By David Keyworth
In Mike Leigh’s film Mr Turner, the taciturn painter (played by Timothy Spall) turns to Effie Gray (Eleanor Yates) and says: “Love will come.”
It is an allusion to the sexless marriage of John Ruskin and his young bride. They married in 1848 and the union was annulled in 1854, on grounds of non-consummation.
Suzanne Fagence Cooper’s book on the subject, Effie: The Passionate Lives of Effie Gray, John Ruskin and John Everett Millais, was a key source of inspiration for the film Effie Gray, scripted by Emma Thompson.
In her new publication, Cooper’s aim is to remind us, two hundred years after Ruskin’s birth, that there is far more to the painter than a famously failed marriage.
Prior to reading this book, my knowledge of Ruskin was cursory. I knew that he is regarded as a major cultural figure, but I was unsure of why. In particular, I wondered why we should devote time to Ruskin’s writings on artists, rather than those artists themselves.
Cooper’s case is partly the enduring quality of Ruskin’s output. She says: “His own water-colours and revelatory prose-poems are astonishingly vivid.” The book has a beautiful cover which displays illustrations by Ruskin himself.
Despite his austere persona – “more sensitive to the stones than he was to the people around him” – Ruskin was not a nineteenth century snob. He “recognised the importance of universal education and what we now call lifelong learning.”
For instance, he set up a museum in South Yorkshire because he wanted Sheffield’s metalworkers to “think differently about their own skills and to take pride in their productions.” The Ruskin Collection in the Millennium Gardens, in the centre of modern Sheffield, stands in commemoration of his efforts.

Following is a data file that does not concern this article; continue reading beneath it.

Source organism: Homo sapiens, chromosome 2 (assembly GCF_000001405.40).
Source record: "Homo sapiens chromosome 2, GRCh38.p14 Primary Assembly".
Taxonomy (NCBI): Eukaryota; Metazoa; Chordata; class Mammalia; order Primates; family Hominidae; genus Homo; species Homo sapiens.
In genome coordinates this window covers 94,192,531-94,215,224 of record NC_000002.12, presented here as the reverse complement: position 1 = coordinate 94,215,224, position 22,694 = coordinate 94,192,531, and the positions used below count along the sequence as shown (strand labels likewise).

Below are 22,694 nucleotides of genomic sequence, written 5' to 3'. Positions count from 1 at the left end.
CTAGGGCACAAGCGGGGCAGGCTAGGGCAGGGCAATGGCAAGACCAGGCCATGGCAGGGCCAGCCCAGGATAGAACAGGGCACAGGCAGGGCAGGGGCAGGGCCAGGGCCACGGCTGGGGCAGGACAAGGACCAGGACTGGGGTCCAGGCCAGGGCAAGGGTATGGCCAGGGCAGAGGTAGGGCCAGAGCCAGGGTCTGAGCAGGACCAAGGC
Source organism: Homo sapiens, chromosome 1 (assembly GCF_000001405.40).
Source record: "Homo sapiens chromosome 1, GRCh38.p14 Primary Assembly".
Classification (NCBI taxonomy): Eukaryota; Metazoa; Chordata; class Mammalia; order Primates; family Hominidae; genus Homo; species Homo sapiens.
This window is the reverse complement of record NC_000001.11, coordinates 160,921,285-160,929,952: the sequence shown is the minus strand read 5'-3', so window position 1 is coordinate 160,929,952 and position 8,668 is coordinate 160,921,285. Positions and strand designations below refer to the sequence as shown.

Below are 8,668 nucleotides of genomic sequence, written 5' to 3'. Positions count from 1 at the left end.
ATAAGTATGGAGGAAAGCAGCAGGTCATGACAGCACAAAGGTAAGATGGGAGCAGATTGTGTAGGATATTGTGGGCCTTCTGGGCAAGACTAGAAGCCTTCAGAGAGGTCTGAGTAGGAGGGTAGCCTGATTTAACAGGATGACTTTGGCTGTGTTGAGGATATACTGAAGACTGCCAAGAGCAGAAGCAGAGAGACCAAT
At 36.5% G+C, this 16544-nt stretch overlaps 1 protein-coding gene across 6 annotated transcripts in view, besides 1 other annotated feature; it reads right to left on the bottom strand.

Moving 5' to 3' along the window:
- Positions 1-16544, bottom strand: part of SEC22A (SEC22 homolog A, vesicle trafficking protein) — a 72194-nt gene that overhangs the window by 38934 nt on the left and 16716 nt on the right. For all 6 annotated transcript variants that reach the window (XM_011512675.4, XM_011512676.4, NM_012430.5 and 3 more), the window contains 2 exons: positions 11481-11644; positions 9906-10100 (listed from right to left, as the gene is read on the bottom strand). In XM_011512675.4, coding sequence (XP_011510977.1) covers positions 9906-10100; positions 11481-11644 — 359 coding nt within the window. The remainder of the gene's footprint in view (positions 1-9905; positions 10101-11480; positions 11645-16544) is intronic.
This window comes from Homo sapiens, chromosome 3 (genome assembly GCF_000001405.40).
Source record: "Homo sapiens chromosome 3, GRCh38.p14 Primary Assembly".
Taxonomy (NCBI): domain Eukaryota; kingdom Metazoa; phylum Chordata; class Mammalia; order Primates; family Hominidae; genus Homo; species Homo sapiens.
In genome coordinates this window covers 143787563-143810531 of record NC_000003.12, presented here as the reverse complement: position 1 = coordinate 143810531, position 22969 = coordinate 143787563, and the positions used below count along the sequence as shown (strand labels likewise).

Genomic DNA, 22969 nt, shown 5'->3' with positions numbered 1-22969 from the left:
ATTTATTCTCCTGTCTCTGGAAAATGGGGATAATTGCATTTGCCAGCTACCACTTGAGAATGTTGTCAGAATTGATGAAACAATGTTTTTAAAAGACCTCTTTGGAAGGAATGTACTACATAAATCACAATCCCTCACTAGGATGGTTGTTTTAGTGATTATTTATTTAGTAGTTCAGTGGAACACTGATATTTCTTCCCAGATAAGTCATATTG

Cooper is not uncritical of her subject’s attitudes or of his behaviour. She examines accusations of sexism and paternalism in his outlook. Her conclusions are a reminder of the pitfalls of labelling historical figures as either straightforward heroes or villains.
She notes Ruskin’s dislike of the “extravagance” of Gothic buildings, and asks what he would have made of Beetham Tower, “with its slender cantilevered metal and glass construction” which “sways and hums loudly above Deansgate in high winds.”
Ruskin also wrote about politics and economics, and asked awkward questions about the emerging culture of consumerism. He observed: “Whenever we buy or try to buy cheap goods … Remember we are stealing somebody’s labour.” What, we might wonder, would he have made of “fast fashion”?
Cooper’s book is not a simple biography, but rather an eloquent lecture from which the reader learns how Ruskin’s writings and his life interweaved.
He is positioned as a figure (at least intellectually) much like Oscar Wilde, who articulated why the visual arts matter in the here and now.
We, no doubt, need a Ruskin for our own times. Perhaps there is already one amongst us, and we just have not looked closely enough to notice them yet.